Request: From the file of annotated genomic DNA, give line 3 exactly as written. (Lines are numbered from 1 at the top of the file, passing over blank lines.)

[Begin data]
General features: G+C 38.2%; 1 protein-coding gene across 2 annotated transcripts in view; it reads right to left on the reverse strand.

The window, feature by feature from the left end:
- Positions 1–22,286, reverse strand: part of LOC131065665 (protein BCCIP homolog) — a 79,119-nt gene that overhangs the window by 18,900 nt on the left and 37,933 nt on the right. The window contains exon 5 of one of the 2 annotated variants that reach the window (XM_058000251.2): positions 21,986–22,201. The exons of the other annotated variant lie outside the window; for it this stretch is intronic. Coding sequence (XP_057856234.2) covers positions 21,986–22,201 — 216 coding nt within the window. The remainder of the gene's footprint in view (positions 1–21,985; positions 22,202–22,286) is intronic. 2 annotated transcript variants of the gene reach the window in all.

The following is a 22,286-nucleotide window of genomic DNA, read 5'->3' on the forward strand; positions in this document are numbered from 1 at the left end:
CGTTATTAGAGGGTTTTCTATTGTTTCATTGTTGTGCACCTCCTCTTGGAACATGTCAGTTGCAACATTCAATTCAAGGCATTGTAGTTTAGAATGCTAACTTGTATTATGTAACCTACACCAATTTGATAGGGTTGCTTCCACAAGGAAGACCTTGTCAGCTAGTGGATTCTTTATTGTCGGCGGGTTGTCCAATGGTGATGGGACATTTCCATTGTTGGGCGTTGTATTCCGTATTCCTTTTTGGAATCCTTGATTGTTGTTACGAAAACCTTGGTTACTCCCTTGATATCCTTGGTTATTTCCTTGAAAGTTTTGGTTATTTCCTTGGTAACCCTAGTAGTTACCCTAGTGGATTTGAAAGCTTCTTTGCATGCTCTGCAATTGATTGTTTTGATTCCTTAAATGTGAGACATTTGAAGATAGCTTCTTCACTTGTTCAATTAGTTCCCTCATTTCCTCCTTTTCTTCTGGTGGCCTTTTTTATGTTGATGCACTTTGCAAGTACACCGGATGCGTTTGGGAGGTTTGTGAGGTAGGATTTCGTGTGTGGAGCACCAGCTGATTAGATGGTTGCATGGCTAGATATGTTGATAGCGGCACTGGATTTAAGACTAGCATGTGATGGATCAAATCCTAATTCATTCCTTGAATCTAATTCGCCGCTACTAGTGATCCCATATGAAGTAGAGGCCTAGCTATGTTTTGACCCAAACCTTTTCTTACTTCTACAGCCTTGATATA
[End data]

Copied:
- Positions 1–22,286, reverse strand: part of LOC131065665 (protein BCCIP homolog) — a 79,119-nt gene that overhangs the window by 18,900 nt on the left and 37,933 nt on the right. The window contains exon 5 of one of the 2 annotated variants that reach the window (XM_058000251.2): positions 21,986–22,201. The exons of the other annotated variant lie outside the window; for it this stretch is intronic. Coding sequence (XP_057856234.2) covers positions 21,986–22,201 — 216 coding nt within the window. The remainder of the gene's footprint in view (positions 1–21,985; positions 22,202–22,286) is intronic. 2 annotated transcript variants of the gene reach the window in all.